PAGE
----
A life-size ‘Tommy’ soldier silhouette and two seated silhouettes have taken up permanent residence on the Bowcliffe Estate in remembrance of the centenary of the end of World War I.
Charity ‘Remembered’ has been using the 6ft Tommy soldier silhouettes, which stand with their head bowed and rifle in hand, to raise awareness of the campaign ‘There but not There’; hosting installations and placing them across the country in places there are Memorial Walls or Rolls of Honour. The seated silhouettes represent each name on the Memorial Walls and were created to appear in places worship, village halls or even schools, returning the fallen to the spaces they left behind.
After a sizeable donation, three of these silhouettes are now at permanent rest on the Estate, with the two, seated figures residing in the tiny, peaceful Chapel and the official ‘Tommy’ soldier currently making the most of the sun-soaked south-facing terrace.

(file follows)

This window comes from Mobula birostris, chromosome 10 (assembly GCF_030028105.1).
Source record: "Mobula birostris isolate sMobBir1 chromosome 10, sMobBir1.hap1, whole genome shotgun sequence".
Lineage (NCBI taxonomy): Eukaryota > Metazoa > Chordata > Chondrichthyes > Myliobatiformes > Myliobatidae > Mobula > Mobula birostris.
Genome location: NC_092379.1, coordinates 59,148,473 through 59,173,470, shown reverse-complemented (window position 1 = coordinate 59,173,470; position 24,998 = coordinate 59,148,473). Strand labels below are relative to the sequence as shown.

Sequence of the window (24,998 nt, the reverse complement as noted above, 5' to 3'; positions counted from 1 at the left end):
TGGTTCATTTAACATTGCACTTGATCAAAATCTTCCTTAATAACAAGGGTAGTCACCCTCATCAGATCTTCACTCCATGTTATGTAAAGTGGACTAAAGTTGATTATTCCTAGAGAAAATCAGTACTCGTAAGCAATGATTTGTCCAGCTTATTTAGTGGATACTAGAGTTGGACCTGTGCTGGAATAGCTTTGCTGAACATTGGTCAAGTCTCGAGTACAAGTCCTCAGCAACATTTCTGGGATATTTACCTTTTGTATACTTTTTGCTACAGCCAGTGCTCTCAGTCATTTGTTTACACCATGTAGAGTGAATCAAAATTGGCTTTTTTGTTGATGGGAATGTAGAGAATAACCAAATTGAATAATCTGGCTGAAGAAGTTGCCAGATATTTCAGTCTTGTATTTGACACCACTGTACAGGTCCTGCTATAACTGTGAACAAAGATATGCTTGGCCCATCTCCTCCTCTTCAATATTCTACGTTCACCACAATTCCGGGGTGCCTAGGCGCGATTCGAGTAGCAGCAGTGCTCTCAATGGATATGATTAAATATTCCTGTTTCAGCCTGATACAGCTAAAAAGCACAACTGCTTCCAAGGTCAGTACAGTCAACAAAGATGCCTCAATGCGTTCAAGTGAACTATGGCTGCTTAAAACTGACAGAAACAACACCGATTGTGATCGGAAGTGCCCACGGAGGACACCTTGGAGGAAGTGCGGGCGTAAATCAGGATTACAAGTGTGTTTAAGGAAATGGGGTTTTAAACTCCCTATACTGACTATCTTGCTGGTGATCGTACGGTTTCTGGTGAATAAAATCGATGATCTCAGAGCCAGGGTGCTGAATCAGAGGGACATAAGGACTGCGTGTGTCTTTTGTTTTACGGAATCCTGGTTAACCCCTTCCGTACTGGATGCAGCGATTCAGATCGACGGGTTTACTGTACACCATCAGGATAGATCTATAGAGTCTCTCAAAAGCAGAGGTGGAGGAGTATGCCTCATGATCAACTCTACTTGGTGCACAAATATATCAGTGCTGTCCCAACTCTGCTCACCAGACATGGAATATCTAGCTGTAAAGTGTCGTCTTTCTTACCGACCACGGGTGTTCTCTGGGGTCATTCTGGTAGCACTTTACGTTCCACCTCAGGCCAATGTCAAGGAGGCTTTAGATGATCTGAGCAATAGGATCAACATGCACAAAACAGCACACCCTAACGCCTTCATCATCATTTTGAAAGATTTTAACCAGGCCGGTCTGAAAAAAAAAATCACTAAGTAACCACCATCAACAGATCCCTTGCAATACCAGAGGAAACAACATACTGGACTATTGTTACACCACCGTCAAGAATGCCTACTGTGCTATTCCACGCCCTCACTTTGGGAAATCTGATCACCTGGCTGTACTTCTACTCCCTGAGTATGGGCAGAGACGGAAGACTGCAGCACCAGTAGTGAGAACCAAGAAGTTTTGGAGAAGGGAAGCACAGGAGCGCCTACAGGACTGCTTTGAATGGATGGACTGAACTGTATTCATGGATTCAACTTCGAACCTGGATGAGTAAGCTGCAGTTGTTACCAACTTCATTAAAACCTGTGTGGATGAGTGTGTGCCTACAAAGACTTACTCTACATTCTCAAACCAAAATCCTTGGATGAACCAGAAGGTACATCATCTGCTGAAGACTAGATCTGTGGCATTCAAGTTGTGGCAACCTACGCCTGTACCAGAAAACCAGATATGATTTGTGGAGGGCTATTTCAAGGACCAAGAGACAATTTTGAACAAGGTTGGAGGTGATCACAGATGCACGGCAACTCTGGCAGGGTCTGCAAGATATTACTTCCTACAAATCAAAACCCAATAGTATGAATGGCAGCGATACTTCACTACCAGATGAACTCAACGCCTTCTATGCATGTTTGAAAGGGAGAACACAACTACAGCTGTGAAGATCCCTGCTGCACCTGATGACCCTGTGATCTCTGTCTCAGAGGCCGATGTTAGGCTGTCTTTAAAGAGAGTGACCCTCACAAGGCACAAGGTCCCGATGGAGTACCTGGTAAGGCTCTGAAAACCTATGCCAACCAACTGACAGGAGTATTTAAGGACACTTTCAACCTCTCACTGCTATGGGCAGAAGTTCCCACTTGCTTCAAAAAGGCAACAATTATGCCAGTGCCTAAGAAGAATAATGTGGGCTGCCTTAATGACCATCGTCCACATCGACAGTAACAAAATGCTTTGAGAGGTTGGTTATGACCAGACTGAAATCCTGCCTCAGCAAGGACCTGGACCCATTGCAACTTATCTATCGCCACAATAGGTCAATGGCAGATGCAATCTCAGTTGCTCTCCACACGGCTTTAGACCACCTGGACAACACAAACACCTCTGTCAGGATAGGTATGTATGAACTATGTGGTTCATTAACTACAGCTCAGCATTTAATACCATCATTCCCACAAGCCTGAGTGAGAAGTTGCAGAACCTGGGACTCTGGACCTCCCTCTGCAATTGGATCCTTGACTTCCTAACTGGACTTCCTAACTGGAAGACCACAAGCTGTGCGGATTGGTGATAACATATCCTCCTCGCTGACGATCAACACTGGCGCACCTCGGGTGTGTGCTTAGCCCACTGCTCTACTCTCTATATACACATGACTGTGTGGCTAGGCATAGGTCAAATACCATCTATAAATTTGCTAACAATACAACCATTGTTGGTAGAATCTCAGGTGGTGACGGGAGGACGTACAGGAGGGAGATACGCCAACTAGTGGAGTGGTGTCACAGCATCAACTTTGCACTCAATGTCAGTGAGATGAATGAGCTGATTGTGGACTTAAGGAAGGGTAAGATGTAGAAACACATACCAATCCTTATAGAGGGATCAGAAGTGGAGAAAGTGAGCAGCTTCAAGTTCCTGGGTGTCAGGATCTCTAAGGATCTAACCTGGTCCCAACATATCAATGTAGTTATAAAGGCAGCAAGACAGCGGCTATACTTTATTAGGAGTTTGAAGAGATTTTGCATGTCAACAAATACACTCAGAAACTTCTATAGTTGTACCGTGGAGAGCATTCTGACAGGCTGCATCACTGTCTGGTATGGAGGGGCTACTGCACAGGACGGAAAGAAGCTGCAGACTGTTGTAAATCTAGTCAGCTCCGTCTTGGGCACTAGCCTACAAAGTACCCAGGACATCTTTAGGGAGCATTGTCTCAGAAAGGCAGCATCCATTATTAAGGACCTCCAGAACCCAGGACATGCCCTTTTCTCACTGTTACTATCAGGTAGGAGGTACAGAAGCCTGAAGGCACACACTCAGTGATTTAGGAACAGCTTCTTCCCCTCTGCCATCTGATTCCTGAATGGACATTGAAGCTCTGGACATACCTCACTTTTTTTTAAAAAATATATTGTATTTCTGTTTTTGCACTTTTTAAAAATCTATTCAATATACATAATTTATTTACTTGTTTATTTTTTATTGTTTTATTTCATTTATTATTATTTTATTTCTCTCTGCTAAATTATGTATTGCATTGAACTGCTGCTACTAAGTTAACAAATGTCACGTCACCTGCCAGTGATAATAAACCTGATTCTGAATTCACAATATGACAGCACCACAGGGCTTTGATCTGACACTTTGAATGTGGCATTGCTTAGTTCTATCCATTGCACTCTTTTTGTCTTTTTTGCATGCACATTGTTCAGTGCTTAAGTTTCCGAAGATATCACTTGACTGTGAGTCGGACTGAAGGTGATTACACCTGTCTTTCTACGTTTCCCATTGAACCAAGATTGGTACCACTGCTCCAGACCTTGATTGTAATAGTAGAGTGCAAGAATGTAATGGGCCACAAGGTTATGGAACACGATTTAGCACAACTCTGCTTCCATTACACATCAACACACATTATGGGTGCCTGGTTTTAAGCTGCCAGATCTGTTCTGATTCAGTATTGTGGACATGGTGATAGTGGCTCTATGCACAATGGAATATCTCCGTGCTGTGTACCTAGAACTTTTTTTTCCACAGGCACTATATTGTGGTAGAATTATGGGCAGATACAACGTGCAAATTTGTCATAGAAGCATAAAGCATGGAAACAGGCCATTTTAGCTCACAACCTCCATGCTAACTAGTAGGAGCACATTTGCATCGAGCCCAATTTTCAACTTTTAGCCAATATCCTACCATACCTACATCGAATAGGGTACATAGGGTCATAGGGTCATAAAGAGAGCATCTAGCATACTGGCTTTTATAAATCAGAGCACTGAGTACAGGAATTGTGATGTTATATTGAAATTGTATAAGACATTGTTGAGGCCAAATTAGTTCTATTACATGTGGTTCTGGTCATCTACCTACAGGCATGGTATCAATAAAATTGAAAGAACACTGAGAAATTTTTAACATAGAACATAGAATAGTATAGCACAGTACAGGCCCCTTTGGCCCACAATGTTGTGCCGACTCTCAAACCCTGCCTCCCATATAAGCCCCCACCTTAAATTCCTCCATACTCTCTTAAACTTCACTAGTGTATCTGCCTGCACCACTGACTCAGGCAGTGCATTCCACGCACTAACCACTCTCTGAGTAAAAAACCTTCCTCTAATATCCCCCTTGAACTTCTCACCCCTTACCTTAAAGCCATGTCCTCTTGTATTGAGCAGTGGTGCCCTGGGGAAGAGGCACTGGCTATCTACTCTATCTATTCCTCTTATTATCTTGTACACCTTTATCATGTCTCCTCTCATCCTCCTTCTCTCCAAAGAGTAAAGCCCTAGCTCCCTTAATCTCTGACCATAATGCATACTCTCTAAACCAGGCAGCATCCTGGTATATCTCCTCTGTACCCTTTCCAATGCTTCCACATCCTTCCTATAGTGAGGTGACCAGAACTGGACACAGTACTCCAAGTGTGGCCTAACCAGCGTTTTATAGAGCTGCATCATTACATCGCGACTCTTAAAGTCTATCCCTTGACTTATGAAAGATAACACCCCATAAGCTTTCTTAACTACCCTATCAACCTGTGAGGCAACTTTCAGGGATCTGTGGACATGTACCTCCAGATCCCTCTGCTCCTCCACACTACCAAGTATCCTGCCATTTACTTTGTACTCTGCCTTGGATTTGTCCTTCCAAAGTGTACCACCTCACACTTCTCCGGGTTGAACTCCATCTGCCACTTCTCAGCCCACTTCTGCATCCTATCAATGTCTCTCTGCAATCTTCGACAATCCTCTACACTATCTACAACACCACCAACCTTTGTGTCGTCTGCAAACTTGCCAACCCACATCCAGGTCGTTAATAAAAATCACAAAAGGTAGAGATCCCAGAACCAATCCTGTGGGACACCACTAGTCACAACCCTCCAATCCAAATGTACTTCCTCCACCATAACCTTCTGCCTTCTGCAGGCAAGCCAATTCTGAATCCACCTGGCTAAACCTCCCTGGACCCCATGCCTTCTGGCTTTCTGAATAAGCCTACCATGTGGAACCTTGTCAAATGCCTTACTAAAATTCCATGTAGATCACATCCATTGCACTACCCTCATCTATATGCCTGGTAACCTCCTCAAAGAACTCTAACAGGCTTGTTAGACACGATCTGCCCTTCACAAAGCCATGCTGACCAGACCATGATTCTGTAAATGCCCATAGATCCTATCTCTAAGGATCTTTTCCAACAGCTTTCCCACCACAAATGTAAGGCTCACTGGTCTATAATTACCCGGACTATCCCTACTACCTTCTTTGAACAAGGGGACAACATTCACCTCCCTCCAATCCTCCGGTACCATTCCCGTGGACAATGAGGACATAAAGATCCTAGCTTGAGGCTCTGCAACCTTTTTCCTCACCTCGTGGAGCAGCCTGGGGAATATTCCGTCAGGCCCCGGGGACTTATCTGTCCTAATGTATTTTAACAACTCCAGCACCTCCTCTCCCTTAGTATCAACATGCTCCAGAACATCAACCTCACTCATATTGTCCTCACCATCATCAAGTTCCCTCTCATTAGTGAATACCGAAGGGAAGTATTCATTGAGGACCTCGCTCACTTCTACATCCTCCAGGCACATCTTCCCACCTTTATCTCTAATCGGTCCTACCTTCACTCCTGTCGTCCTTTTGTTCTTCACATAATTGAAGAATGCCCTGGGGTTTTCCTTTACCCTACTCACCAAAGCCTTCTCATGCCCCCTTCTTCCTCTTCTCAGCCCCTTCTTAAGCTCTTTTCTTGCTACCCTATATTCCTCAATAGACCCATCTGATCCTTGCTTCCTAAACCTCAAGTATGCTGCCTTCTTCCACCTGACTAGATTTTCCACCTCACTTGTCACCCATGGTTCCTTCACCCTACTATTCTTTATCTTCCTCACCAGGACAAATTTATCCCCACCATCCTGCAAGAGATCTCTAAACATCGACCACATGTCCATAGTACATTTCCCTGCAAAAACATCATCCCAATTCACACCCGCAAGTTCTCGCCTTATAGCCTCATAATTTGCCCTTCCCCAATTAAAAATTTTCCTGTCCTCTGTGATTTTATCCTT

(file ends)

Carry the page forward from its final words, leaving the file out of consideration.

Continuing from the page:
Bowcliffe Custodian Jonathan Turner remarked, “The ‘There but not There’ campaign is clearly extremely worthwhile, helping to commemorate the war dead, educate the public and particularly younger generations about WWI, and raise funds for those suffering from PTSD and other legacies of combat. Whilst the purchase of three figures may not seem like much when pitted against what these young men did for us in the war, I’m delighted that we’ll forever have them as a reminder.”
Members of the public are being encouraged to purchase their own silhouettes, which are being made by charities that employ ex-servicemen and women, with the aim to raise some 15 million for military and mental health groups by Armistise day.
Tommy Atkins (often just Tommy) is slang for a common soldier in the British Army. German soldiers would call out to “Tommy” across no man’s land if they wished to speak to a British soldier. French and Commonwealth troops would also call British soldiers “Tommies”.